TV review
Arts and Entertainment

TV
Arts and Entertainment
Strictly Come Dancing was watched by 6.9m viewers

Strictly
Arts and Entertainment
NWA biopic Straight Outta Compton

film
Arts and Entertainment
Natalie Dormer as Margaery Tyrell and Lena Headey as Cersei Lannister in Game of Thrones

Game of Thrones
Arts and Entertainment
New book 'The Rabbit Who Wants To Fall Asleep' by Carl-Johan Forssen Ehrlin

books
Arts and Entertainment
Calvi is not afraid of exploring the deep stuff: loneliness, anxiety, identity, reinvention
music
Arts and Entertainment
Edinburgh solo performers Neil James and Jessica Sherr
comedy
Arts and Entertainment
If a deal to buy tBeats, founded by hip-hop star Dr Dre (pictured) and music producer Jimmy Iovine went through, it would be Apple’s biggest ever acquisition

album review
Arts and Entertainment
Paloma Faith is joining The Voice as a new coach

TV
Arts and Entertainment
Dowton Abbey has been pulling in 'telly tourists', who are visiting Highclere House in Berkshire

TV
Arts and Entertainment

TV
Arts and Entertainment
Patriot games: Vic Reeves featured in ‘Very British Problems’
TV review
Arts and Entertainment
film review
Arts and Entertainment
Summer nights: ‘Wet Hot American Summer: First Day of Camp’
TVBut what do we Brits really know about them?
Arts and Entertainment
Dr Michael Mosley is a game presenter

TV review
Latest stories from i100
Have you tried new the Independent Digital Edition apps?
SPONSORED FEATURES

ES Rentals

    Independent Dating
    and  

    By clicking 'Search' you
    are agreeing to our
    Terms of Use.

    Orthorexia nervosa: How becoming obsessed with healthy eating can lead to malnutrition

    Orthorexia nervosa

    How becoming obsessed with healthy eating can lead to malnutrition
    Lady Chatterley is not obscene, says TV director

    Lady Chatterley’s Lover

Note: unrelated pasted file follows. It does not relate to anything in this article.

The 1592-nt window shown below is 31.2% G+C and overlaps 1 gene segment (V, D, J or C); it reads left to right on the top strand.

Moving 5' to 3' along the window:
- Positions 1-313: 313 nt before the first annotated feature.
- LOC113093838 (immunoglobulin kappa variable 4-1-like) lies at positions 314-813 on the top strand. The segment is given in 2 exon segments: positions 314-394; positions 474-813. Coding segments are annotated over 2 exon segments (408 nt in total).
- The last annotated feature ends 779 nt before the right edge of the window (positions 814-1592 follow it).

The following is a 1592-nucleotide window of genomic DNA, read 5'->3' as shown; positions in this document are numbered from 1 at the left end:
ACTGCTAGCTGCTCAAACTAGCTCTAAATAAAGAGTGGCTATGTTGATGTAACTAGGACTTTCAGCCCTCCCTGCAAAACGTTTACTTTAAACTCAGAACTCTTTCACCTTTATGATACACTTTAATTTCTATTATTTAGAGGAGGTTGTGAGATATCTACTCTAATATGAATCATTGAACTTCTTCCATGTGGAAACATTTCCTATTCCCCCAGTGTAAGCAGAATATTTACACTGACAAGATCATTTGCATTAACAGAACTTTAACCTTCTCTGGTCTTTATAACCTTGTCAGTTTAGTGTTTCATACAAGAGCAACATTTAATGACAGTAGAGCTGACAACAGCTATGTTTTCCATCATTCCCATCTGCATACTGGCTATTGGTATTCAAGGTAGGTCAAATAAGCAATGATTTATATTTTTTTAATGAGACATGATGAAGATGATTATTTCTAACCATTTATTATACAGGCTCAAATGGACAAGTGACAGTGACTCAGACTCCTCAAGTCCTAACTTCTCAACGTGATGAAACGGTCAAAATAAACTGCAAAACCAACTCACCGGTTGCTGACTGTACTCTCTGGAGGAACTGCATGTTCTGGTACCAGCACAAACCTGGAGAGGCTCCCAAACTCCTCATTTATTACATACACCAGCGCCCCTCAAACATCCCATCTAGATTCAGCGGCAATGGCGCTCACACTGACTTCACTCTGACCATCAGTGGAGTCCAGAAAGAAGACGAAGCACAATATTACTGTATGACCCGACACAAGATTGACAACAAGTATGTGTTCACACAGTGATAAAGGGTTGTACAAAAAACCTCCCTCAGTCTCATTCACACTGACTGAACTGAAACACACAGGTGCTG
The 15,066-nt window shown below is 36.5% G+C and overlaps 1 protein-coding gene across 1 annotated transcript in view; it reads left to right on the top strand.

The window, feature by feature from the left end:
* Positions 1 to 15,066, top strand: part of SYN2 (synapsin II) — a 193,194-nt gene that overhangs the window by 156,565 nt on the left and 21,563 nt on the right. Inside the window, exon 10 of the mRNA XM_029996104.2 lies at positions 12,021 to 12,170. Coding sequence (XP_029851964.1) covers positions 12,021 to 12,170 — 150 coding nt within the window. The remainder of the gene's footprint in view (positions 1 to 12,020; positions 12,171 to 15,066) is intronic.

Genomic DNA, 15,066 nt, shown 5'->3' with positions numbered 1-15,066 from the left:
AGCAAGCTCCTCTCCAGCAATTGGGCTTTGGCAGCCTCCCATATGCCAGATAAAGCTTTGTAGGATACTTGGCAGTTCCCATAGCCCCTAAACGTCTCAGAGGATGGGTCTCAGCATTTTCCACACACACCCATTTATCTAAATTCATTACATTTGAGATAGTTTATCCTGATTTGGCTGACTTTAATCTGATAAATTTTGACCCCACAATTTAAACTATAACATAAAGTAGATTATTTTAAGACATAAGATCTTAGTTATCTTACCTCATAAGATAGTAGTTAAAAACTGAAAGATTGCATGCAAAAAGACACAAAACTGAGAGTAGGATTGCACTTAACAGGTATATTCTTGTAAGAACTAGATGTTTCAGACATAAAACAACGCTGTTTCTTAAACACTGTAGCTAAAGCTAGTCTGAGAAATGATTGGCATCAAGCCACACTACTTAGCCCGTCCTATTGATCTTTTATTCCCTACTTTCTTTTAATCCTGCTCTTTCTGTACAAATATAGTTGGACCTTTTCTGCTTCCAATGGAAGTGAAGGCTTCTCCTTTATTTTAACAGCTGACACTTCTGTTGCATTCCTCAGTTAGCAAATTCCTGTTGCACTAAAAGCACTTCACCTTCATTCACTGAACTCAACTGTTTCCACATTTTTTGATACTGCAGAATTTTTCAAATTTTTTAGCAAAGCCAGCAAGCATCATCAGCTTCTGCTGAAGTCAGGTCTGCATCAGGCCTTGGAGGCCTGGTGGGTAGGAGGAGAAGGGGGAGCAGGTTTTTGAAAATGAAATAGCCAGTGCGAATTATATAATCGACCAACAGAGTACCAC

Director Jed Mercurio on why DH Lawrence's novel 'is not an obscene story'
    Farmers in tropical forests are training ants to kill off bigger pests

    Set a pest to catch a pest

    Farmers in tropical forests are training ants to kill off bigger pests
    Mexico: A culture that celebrates darkness as an essential part of life

    The dark side of Mexico

    A culture that celebrates darkness as an essential part of life
    Being sexually assaulted was not your fault, Chrissie Hynde. Don't tell other victims it was theirs

    Being sexually assaulted was not your fault, Chrissie Hynde

    Please don't tell other victims it was theirs
    A nap a day could save your life - and here's why

    A nap a day could save your life

    A midday nap is 'associated with reduced blood pressure'
    If men are so obsessed by sex, why do they clam up when confronted with the grisly realities?

    If men are so obsessed by sex...

    ...why do they clam up when confronted with the grisly realities?
    The comedy titans of Avalon on their attempt to save BBC3

    Jon Thoday and Richard Allen-Turner

    The comedy titans of Avalon on their attempt to save BBC3
    The bathing machine is back... but with a difference

    Rolling in the deep

    The bathing machine is back but with a difference
    Part-privatised tests, new age limits, driverless cars: Tories plot motoring revolution

    Conservatives plot a motoring revolution

    Draft report reveals biggest reform to regulations since driving test introduced in 1935
    The Silk Roads that trace civilisation: Long before the West rose to power, Asian pathways were connecting peoples and places

    The Silk Roads that trace civilisation

    Long before the West rose to power, Asian pathways were connecting peoples and places
    House of Lords: Outcry as donors, fixers and MPs caught up in expenses scandal are ennobled

    The honours that shame Britain

    Outcry as donors, fixers and MPs caught up in expenses scandal are ennobled
    When it comes to street harassment, we need to talk about race

    'When it comes to street harassment, we need to talk about race'

    Why are black men living the stereotypes and why are we letting them get away with it?
    International Tap Festival: Forget Fred Astaire and Ginger Rogers - this dancing is improvised, spontaneous and rhythmic

    International Tap Festival comes to the UK

    Forget Fred Astaire and Ginger Rogers - this dancing is improvised, spontaneous and rhythmic
    War with Isis: Is Turkey's buffer zone in Syria a matter of self-defence – or just anti-Kurd?

    Turkey's buffer zone in Syria: self-defence – or just anti-Kurd?

    Ankara accused of exacerbating racial division by allowing Turkmen minority to cross the border